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Plastics Are Clogging the Beauty Industry

By Larraine Roulston:

Last month was declared “Plastic Free July.” Our man-made problem and addiction to single-use plastics all too often are cluttering our beaches and killing sea life.  All over the globe, plastic entering the ocean just circulates there forever, leaving swirling cyclones of plastic soup.

When our disposable culture discovered microbeads in the ocean, the eyes of the world turned toward the beauty industry. Microbeads were introduced into various toothpastes, shower gels and body scrubs in the early 2000s. This type of plastic had been washing into the sewer systems which then flowed into all waterways. In 2013, plastic pollution activists undertook campaigns to ban microbeads that eventually led to their being phased out globally.

Personal care products definitely use many types of plastic. Rather than setting up a system to refill containers of shampoos, liquid soaps and lotions, manufacturers opted for packaging that contributes to vast numbers of bottles being discarded. Several different plastics are involved in the production of pump bottles that contain lotions. Their tall shape, as well, makes it difficult to use all the contents. For market appeal, some shampoo/conditioner bottles have extra large screw caps for which both the purchaser and the environment pick up the tab.

However, in 2017, a burgeoning trend within the beauty industry for sustainable packaging began. Several small companies such as LOLITrue Botanicalsand Gunilla Skin Alchemyas well as larger multinationals such as  Unileverand L’Oréalare leading the way. Unilever also committedto “ensuring all its plastic packaging was reusable, recyclable, or compostable by 2025.”

Using a percentage of recycled content to manufacture its packaging is not advisable for disposable personal care containers, as there could be unknown chemicals in the recycled content. In addition, continually recycling plastic weakens the fibers. Recycled content is best added or made into patio furniture as well as items that are not intended for further recycling. The best long-term solution is to avoid plastic altogether, which many top natural brands are doing.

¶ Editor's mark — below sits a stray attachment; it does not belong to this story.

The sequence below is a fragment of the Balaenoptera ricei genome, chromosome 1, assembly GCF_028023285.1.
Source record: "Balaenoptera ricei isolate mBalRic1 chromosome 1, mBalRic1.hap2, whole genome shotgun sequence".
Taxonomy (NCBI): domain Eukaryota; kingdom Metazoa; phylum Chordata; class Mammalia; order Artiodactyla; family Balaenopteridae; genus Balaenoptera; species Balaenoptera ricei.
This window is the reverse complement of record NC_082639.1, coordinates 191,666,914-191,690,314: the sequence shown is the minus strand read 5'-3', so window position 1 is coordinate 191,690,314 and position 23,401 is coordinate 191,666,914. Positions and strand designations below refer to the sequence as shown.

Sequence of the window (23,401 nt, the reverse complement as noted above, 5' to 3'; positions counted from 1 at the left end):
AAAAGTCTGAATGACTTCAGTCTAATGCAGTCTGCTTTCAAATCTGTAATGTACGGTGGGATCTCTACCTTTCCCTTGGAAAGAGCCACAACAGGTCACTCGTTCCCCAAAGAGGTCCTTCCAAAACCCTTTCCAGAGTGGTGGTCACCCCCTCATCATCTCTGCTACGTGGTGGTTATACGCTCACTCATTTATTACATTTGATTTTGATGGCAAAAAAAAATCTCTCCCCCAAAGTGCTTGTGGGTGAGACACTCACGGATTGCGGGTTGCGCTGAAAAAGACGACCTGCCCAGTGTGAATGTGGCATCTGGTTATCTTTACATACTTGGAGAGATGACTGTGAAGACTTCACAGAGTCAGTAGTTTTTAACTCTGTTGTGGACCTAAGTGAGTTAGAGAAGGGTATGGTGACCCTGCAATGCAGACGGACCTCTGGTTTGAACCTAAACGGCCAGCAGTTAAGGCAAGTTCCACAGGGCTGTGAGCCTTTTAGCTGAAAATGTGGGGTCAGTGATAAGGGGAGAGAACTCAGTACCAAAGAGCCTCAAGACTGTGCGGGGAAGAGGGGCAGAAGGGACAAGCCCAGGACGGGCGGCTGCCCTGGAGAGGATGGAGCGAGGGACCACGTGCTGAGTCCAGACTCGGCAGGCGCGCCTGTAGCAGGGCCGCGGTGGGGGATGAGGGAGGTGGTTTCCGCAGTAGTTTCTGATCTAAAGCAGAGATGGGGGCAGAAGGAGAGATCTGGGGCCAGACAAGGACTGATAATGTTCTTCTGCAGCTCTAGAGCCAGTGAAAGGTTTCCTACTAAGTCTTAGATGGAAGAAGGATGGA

The following suggestions are ways for you to maintain the pressure to advance sustainable packaging and at the same time help our precious waterways recover:

  • Become organized with your friends to encourage the manufacturers of beauty products to lessen their use of plastic.
  • Corporations listen to their loyal customer base; therefore, contact your favorite cosmetic brand company to inquire about their commitment toward sustainable packaging.
  • Ask your supermarket or drug store to offer the option of providing their brand name cosmetic liquids in a dispenser that allows you to reuse your container.
  • Start your journey by washing your hair with baking soda and apple cider vinegar, using the “No Shampoo” or “No Poo” method.
  • Look for shampoo bars.
  • Purchase bars of soap in health or bulk stores where they are not packaged.
  • Tell hotels/motels and B&B homes to offer guests shampoos, conditioners and lotions in dispensers rather than in tiny disposable bottles.

In order to keep pace with the growing number of its conscientious customers, the beauty industry is aiming toward sustainable packaging.

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Larraine writes children’s illustrated adventure stories on composting and pollinating. To view, visit: www.castlecompost.com

About Larraine Roulston

A mother of 4 with 6 wonderful grandchildren, Larraine has been active in the environmental movement since the early l970s. When the first blue boxes for recycling were launched in her region, she began writing a local weekly newspaper column to promote the 3Rs. Since that time, she has been a freelance writer for several publications, including BioCycle magazine. As a composting advocate, Larraine authors children's adventure stories that combine composting facts with literature. Currently she is working on the 6th book of her Pee Wee at Castle Compost series, which can be viewed at www.castlecompost.com. As well, Larraine and her husband Pete have built a straw bale home and live in Ontario.

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